Effective March 18, 2022, COVID-19 is no longer designated as an airborne infectious disease that presents a serious risk of harm under the NYS HERO Act, according to the New York State Department of Labor's website.
This means that employers in New York State can deactivate their HERO Act plans and return to business as normal. However, all NYS employers must still have a prevention plan in place, keep it updated according to HERO Act regulations, and clearly communicate it to their employees, both by providing a copy to all current and incoming employees and by posting it at each of their work sites.
As previously reported, the NYS HERO Act aims to improve the legal right to a safe workplace, where previously infectious diseases fell through the legal cracks. It is also meant to help stem the spread of diseases like COVID-19, and give employees a powerful voice in the safety protocol at their worksites. With guidance from the NYS Department of Labor, businesses are required to develop and adhere to a new Airborne Infectious Disease Safety Plan.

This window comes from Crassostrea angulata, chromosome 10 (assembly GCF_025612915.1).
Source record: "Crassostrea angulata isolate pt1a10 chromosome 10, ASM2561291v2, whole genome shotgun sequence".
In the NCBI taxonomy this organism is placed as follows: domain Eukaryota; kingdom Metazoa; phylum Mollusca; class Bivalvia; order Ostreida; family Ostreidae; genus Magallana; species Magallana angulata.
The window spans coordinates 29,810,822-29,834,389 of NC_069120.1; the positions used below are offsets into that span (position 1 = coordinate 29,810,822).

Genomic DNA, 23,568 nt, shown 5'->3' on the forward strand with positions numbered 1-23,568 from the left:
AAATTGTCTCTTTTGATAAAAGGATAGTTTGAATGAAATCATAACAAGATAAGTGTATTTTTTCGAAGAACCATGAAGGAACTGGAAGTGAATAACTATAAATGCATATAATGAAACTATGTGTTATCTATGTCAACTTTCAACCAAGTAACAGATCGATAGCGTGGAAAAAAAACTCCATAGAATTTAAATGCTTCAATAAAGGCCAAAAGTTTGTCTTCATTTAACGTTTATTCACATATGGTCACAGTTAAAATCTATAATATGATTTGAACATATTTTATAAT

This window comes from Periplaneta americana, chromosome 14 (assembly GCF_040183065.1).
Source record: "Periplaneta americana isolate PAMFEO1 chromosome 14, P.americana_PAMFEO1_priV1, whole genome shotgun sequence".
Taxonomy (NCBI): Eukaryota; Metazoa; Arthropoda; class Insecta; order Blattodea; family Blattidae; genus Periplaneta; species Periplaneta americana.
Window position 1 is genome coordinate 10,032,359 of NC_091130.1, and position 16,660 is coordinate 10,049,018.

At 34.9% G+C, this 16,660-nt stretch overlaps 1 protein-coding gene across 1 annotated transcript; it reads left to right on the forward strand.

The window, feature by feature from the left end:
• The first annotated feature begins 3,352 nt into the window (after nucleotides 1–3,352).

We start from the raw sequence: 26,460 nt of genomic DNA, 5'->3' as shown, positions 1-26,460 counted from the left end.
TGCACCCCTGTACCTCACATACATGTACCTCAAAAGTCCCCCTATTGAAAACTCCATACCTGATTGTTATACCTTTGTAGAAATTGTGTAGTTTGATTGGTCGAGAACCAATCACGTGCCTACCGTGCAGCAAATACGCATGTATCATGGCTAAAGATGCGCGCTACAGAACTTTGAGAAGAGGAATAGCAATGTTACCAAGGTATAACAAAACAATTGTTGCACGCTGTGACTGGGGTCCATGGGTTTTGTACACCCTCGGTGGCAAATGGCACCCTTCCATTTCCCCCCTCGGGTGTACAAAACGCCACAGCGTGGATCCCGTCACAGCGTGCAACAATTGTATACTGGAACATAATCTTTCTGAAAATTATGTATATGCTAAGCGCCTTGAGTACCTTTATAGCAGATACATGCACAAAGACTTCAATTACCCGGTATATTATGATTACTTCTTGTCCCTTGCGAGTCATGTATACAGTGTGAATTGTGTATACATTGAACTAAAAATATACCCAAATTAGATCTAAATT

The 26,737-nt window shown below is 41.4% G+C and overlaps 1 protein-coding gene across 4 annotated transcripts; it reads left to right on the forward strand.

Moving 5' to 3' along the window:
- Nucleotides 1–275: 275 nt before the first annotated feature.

Employers with more than 10 employees must also allow non-supervisory employees to form a “Safety Committee.” The members of the committee must be chosen by the non-supervisory employees themselves, and are protected under the act by a series of anti-retaliation measures.
Once the NYS Commissioner of Health designates an airborne infectious disease as a “highly contagious communicable disease that presents a serious risk of harm to the public health,” employers are required to activate their HERO Act Prevention Plans. The first of these designations was made for COVID-19 on September 6, 2021 and, through a series of extensions, lasted until March 17, 2022, when the NYS DOL updated its website.